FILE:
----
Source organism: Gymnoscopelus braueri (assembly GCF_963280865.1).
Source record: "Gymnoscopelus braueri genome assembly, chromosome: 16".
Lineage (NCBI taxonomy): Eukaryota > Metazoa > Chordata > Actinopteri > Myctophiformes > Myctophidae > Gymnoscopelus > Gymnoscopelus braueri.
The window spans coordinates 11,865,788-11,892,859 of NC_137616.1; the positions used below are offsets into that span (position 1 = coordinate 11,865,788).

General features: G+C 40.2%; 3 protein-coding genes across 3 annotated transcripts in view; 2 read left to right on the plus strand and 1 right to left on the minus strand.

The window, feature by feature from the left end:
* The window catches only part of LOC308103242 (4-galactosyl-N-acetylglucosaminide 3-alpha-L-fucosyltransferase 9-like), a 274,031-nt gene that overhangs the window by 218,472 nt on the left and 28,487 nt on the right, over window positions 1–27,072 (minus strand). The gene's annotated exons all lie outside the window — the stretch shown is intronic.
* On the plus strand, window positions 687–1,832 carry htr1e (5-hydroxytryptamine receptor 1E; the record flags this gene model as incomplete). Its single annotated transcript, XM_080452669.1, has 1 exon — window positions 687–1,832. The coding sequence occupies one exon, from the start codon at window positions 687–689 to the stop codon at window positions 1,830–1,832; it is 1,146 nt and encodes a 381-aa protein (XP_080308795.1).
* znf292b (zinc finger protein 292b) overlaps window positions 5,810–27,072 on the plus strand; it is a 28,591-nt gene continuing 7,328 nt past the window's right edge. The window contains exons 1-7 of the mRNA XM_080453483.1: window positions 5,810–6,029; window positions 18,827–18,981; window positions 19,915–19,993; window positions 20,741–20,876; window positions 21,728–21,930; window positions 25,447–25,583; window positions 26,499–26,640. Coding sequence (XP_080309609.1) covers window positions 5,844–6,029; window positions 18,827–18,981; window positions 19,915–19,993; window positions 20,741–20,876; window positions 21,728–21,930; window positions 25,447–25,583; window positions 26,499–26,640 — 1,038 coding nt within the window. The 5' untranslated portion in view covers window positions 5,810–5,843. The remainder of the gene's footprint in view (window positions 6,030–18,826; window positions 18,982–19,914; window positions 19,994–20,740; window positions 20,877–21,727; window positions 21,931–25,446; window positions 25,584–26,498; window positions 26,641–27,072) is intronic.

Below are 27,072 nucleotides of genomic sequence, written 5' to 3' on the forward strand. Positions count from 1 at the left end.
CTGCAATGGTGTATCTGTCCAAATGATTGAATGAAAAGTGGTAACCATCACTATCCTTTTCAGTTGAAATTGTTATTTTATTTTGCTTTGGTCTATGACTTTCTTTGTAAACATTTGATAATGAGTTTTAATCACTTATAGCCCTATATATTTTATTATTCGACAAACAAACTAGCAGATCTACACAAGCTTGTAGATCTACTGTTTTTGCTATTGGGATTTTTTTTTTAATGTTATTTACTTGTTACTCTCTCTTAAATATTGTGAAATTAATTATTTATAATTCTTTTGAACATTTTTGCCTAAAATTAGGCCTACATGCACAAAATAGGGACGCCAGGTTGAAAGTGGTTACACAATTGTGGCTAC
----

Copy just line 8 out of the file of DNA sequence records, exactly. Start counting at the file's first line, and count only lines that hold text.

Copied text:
* On the plus strand, window positions 687–1,832 carry htr1e (5-hydroxytryptamine receptor 1E; the record flags this gene model as incomplete). Its single annotated transcript, XM_080452669.1, has 1 exon — window positions 687–1,832. The coding sequence occupies one exon, from the start codon at window positions 687–689 to the stop codon at window positions 1,830–1,832; it is 1,146 nt and encodes a 381-aa protein (XP_080308795.1).